Terms such as “community-led” can take on a variety of meanings. Based on experiences in different settings, there is little doubt that ”community-based” and “community-led” processes are often equated. However, there is in fact a world of difference between the two approaches (see Tool TRN 3 in the Toolkit), as the former are top-down whereas the latter are bottom-up.

Broadly, a community-led approach to child protection is one that is driven by the community itself. Indeed, a useful guide to recognizing community-led approaches is the adage, “If it doesn’t come from the community, it isn’t a community-led approach.” This applies to all phases of the child protection work, from the selection of the issues to be addressed to the evaluation of the action effects.

The fullest versions of community-led child protection embody all the criteria shown in the box below. However, community-led actions may be thought of as varying along different dimensions, including the extent of community power and decision-making. In the fullest community-led approach to child protection, the community selects the harms to children to be addressed and decides how to address them and what local capacities and resources will be used. This is important because the selection reflects the vision, values, concerns, and judgment of the community members. The issues selected become rallying cries that support community ownership of the issues and the community organization and mobilization to address them.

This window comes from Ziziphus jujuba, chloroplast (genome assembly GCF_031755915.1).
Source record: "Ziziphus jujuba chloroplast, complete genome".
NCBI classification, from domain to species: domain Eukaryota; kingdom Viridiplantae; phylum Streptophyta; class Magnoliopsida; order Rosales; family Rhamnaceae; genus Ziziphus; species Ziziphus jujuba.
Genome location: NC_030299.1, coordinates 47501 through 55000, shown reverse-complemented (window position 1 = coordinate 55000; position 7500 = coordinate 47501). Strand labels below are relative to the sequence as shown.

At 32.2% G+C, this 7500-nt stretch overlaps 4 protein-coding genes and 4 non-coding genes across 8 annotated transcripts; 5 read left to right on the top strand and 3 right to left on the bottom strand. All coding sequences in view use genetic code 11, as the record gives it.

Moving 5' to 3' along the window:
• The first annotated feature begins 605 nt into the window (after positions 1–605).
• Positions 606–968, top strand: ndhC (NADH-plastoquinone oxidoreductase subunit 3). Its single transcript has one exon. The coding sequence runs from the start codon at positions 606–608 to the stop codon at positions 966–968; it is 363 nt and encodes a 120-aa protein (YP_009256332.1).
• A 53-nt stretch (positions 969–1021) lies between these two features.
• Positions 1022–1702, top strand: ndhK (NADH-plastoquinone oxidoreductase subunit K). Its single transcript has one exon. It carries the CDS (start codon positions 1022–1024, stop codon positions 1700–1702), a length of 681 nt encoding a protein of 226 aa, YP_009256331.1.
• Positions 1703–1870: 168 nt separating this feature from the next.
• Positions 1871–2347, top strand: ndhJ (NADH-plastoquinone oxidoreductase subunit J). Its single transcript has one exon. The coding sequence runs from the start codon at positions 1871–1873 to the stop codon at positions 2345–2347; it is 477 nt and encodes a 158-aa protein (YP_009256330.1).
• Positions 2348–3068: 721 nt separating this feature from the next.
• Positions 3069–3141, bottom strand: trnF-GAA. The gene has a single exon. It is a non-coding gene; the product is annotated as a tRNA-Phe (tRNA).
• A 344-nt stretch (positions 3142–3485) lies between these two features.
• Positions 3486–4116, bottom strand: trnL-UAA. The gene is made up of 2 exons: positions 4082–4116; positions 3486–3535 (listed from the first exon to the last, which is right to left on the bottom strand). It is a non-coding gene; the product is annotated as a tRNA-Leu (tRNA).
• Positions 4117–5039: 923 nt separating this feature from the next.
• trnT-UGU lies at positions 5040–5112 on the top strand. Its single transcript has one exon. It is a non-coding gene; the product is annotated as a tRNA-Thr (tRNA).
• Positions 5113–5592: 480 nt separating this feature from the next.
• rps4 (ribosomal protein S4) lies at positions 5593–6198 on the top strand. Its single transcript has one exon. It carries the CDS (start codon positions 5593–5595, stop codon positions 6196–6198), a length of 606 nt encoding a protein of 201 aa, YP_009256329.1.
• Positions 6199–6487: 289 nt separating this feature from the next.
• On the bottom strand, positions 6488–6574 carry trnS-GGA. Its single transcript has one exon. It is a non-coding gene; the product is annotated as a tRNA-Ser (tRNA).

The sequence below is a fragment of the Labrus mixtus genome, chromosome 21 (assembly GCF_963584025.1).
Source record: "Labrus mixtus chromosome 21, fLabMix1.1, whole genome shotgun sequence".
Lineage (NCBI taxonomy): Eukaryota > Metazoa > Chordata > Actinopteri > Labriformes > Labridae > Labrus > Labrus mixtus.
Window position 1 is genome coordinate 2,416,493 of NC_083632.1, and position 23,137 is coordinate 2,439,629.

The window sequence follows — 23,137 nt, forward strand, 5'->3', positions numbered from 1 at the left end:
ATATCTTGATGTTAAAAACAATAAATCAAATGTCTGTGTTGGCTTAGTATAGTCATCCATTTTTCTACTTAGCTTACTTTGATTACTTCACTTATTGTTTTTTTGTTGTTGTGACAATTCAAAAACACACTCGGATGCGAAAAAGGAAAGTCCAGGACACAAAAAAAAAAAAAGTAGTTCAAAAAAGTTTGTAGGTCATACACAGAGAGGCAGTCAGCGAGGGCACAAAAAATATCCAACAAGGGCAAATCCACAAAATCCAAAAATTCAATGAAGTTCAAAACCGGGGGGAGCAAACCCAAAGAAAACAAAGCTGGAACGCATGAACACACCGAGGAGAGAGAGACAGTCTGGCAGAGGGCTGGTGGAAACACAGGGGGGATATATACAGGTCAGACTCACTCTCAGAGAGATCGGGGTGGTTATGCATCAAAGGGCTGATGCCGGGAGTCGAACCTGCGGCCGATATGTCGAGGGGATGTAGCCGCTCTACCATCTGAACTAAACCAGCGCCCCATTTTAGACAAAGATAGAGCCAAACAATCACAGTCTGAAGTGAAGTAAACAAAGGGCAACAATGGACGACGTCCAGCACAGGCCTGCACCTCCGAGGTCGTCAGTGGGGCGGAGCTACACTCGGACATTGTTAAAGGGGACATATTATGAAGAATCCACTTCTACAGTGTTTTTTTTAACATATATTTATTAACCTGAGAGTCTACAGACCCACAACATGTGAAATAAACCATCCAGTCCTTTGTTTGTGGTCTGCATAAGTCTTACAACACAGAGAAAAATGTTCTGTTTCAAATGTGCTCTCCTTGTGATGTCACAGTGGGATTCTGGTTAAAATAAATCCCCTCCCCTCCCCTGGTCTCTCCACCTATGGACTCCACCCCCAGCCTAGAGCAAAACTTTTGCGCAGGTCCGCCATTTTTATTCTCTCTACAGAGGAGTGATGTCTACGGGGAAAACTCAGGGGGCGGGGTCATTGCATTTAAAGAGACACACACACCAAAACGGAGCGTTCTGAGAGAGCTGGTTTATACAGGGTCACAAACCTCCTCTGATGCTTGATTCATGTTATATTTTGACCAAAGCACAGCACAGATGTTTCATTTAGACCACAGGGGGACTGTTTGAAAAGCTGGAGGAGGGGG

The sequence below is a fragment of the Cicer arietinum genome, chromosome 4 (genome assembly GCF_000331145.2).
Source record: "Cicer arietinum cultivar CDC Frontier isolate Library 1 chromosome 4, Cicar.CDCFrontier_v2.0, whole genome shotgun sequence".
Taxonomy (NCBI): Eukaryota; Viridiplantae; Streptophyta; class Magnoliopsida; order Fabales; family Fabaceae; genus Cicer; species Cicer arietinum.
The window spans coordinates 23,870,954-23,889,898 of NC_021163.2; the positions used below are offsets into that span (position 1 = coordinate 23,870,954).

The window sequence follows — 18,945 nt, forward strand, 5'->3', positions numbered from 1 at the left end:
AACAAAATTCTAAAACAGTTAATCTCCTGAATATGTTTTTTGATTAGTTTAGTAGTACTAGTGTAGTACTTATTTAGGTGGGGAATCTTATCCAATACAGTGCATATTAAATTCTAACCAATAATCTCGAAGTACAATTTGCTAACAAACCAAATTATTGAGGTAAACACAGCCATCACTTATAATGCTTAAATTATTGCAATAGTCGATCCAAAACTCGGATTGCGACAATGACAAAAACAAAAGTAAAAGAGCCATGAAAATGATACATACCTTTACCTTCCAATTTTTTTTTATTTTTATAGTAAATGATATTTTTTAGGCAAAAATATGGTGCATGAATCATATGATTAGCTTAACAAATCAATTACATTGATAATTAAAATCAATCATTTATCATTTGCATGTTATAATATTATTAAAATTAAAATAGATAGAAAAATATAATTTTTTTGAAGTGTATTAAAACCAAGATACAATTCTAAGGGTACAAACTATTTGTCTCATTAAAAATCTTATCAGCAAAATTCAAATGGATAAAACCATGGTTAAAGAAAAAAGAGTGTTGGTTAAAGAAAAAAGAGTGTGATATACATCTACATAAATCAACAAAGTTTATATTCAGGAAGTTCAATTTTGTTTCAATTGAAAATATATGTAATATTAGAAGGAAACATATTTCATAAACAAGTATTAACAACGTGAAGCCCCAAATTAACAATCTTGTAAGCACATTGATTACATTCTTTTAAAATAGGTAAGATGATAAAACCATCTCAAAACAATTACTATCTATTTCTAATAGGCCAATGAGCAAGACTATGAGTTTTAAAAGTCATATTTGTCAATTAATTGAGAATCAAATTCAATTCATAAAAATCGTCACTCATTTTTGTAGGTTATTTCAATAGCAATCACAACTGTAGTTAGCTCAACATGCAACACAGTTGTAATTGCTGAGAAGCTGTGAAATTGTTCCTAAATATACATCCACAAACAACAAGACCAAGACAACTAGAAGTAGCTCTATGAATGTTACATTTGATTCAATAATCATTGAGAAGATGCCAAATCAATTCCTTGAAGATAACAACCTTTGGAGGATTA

Criteria for Community-Led Approaches to Child Protection

  • Community decides the child protection issue(s) to be addressed
  • Community decides how to address the issue(s)
  • Community decides what local capacities and resources to use
  • Community designs the action
  • Community implements the action
  • Community conducts its own evaluation of its action
  • Relatively low reliance on outside facilitators or actors
  • Inclusive community participation, including girls and boys
  • High levels of community ownership
  • Minimal reliance on outside actors